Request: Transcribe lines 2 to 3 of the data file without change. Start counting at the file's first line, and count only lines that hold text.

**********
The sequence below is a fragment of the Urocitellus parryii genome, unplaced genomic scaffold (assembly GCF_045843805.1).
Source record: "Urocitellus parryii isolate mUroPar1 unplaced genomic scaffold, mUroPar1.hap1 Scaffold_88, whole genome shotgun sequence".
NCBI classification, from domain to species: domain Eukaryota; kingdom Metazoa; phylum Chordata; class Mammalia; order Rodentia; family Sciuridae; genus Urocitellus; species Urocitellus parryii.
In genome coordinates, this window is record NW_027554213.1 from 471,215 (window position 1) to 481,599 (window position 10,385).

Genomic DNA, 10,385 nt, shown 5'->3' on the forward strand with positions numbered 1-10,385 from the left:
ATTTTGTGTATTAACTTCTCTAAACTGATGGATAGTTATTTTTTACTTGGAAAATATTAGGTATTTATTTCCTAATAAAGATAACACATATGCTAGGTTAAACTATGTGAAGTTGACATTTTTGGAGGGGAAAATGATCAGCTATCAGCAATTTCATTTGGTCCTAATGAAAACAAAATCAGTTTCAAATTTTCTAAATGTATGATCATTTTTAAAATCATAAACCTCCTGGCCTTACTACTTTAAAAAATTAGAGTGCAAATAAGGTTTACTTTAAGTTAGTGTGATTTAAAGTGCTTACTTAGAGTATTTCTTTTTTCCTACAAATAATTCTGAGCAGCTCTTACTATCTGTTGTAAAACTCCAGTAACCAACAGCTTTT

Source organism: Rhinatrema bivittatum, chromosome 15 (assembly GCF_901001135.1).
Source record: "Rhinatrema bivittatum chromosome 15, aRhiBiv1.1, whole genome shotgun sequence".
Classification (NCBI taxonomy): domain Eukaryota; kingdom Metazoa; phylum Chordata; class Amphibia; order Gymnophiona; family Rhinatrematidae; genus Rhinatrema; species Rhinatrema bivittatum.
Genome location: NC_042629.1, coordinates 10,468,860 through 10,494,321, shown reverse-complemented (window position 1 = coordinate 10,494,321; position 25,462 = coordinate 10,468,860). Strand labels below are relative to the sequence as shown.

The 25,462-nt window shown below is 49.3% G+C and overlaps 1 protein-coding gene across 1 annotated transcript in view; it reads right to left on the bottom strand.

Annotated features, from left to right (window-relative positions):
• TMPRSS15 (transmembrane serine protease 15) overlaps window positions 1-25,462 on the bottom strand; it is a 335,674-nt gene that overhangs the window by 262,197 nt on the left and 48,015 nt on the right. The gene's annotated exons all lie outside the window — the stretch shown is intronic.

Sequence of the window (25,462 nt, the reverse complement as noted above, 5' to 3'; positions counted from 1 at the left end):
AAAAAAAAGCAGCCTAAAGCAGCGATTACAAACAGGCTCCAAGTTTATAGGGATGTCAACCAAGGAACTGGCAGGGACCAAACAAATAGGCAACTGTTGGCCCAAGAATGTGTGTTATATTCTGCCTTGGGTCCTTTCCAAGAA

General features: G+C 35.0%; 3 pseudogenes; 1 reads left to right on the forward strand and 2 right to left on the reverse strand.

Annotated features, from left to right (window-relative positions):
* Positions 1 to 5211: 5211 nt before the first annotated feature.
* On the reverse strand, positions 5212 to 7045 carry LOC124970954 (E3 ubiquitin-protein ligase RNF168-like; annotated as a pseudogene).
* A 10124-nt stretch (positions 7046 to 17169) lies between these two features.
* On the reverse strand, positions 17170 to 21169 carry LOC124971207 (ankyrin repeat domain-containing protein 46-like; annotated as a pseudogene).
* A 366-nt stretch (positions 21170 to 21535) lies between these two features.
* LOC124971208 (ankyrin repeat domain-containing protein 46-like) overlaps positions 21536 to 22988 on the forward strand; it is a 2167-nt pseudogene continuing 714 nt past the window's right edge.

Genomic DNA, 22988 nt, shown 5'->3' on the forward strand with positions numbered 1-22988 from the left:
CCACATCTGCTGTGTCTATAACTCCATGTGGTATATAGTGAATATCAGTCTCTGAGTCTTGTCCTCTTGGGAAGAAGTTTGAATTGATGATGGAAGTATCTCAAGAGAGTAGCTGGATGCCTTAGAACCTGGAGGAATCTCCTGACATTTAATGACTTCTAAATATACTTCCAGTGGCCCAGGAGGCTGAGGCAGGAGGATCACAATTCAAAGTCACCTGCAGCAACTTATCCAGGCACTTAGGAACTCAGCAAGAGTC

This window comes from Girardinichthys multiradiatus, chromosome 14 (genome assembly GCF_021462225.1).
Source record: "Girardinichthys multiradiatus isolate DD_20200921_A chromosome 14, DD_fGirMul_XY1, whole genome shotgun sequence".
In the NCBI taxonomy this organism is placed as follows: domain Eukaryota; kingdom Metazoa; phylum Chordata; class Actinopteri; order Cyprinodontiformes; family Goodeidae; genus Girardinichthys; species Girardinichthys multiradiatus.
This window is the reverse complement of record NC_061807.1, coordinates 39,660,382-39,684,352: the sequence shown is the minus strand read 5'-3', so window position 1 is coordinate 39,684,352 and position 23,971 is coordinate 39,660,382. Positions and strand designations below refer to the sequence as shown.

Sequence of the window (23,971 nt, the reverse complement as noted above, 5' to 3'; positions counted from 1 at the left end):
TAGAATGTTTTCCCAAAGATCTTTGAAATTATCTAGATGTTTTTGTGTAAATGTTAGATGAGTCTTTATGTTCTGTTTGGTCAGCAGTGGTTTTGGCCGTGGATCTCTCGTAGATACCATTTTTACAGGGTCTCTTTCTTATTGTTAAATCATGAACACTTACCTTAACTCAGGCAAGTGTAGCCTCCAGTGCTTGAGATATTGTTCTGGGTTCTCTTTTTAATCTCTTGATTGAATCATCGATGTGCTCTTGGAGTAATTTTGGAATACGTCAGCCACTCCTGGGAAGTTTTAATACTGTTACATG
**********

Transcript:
Source record: "Urocitellus parryii isolate mUroPar1 unplaced genomic scaffold, mUroPar1.hap1 Scaffold_88, whole genome shotgun sequence".
NCBI classification, from domain to species: domain Eukaryota; kingdom Metazoa; phylum Chordata; class Mammalia; order Rodentia; family Sciuridae; genus Urocitellus; species Urocitellus parryii.